News Roundup: Facebook cops record $5 billion penalty over privacy blunders
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News Roundup: Facebook cops record $5 billion penalty over privacy blunders

Facebook's $5 billion penalty

Facebook is certainly no stranger to record breaking figures, but this week the company achieved one in the worst possible way. The US Federal Trade Commission formally announced its settlement with the social media giant, revealing it will be required to pay a massive (USD) $5 billion penalty, which is largest ever levied against a tech company. The penalty comes after the FTC's investigation into the Cambridge Analytica scandal and other privacy breaches.

The agreement filed by the FTC alleges Facebook violated the law by failing to protect data from third parties, serving ads through the use of phone numbers that users provided on a basis of security, and lying to users regarding its facial recognition software. Along with the FTC's announcement of the charge, Facebook confirmed the amount and an FTC antitrust investigation of the company in an earnings report on Wednesday.

Facebook will also be required to conduct a privacy review of any new product or service it develops, with the FTC stipulating that reviews are submitted to the CEO and a third-party assessor every quarter. As well as this, the company will be required to obtain purpose and use certifications from applications and third-party developers that seek to use Facebook user data, which is a stipulation that relates directly to Cambridge Analytica.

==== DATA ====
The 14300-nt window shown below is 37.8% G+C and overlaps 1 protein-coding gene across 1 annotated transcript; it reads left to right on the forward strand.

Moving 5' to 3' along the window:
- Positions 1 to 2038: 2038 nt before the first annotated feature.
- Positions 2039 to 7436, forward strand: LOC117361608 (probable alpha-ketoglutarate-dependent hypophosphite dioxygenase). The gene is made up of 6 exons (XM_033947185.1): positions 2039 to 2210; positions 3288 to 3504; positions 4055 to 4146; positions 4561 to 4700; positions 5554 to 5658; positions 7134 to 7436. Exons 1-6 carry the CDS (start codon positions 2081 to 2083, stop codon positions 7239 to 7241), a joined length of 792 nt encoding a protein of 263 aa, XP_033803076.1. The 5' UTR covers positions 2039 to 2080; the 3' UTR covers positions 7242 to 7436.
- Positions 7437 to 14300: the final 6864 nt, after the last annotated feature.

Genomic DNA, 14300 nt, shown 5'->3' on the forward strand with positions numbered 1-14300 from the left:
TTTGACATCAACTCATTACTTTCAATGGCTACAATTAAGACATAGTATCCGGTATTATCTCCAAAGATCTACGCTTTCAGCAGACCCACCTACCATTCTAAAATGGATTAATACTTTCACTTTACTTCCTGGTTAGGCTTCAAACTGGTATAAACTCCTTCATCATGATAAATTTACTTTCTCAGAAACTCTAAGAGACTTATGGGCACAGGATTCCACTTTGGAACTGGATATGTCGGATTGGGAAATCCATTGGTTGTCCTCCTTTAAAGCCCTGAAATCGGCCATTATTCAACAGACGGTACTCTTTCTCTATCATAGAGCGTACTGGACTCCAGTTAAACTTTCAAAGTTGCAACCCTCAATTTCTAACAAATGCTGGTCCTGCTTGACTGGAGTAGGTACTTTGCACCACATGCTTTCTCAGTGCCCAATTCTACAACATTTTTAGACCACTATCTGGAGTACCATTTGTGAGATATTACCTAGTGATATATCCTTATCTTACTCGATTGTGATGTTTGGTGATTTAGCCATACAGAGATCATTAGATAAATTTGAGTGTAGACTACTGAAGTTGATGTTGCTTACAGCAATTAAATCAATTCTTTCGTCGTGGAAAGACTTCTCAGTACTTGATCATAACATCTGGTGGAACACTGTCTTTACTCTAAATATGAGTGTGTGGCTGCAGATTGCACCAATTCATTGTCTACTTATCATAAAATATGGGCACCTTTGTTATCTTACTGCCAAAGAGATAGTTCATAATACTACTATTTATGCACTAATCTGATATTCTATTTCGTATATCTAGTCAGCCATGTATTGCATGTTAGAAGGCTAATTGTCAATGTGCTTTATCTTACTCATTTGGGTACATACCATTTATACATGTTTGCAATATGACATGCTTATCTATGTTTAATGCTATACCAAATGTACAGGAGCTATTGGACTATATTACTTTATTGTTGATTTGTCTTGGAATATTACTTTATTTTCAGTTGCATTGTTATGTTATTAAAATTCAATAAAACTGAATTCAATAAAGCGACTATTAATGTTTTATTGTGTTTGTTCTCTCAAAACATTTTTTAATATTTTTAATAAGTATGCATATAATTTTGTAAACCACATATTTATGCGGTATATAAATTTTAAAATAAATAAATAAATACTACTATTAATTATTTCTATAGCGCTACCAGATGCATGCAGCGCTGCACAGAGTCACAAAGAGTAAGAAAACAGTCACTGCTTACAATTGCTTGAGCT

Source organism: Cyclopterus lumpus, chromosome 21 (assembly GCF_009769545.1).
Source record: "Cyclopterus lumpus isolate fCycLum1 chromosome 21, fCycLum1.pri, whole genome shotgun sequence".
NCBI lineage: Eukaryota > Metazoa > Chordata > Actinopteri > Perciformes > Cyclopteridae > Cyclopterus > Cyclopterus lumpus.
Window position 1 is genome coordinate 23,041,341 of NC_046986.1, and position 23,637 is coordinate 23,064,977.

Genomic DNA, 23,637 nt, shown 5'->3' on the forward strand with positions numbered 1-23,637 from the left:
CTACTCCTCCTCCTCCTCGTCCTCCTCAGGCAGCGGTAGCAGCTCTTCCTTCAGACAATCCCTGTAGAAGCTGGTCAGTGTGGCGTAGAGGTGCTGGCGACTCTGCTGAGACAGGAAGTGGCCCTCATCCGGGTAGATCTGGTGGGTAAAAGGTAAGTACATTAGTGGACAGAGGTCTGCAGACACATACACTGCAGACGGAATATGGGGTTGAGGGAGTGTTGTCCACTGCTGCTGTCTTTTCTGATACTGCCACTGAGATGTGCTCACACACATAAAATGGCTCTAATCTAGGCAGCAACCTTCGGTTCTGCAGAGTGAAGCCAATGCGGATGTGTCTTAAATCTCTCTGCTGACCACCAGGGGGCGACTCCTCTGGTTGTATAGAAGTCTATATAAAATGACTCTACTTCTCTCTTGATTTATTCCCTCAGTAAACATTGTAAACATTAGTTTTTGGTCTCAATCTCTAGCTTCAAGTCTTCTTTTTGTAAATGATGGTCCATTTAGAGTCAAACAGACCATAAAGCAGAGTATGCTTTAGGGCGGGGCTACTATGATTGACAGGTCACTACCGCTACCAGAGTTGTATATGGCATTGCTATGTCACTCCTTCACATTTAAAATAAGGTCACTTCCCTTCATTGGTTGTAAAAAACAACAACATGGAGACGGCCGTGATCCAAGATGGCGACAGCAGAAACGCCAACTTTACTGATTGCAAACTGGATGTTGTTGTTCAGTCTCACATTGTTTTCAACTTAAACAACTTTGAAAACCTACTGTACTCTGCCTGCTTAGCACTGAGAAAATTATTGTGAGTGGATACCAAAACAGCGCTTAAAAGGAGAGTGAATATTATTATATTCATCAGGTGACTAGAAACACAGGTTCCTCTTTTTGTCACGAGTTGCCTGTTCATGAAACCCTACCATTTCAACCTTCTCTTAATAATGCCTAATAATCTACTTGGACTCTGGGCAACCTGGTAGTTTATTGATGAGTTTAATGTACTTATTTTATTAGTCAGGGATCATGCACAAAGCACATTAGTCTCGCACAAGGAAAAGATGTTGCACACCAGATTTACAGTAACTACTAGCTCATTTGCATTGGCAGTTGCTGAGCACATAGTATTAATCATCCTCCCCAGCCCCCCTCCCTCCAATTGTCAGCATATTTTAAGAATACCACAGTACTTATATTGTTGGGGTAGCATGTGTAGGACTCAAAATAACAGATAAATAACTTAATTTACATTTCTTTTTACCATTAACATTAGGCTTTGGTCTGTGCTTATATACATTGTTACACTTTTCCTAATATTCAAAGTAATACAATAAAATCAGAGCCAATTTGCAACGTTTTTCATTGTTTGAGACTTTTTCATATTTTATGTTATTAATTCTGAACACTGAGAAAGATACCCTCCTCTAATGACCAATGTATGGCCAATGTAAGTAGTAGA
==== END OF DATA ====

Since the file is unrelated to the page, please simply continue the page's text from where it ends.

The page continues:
In a statement, FTC Chairman Joe Simons said, "The Order imposes a privacy regime that includes a new corporate governance structure, with corporate and individual accountability and more rigorous compliance monitoring.

"The new privacy regime requires several different mandatory information flows about privacy decisions through multiple internal and external channels of compliance, so that if there is breakdown in one or more channels, another channel can identify the problem and fix it."

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Pat Martlew

Patrick Martlew is a technology enthusiast and editorial guru that works the digital enterprise beat in London. After making his tech writing debut in Sydney, he has now made his way to the UK where he works to cover the very latest trends and provide top-grade expert analysis.

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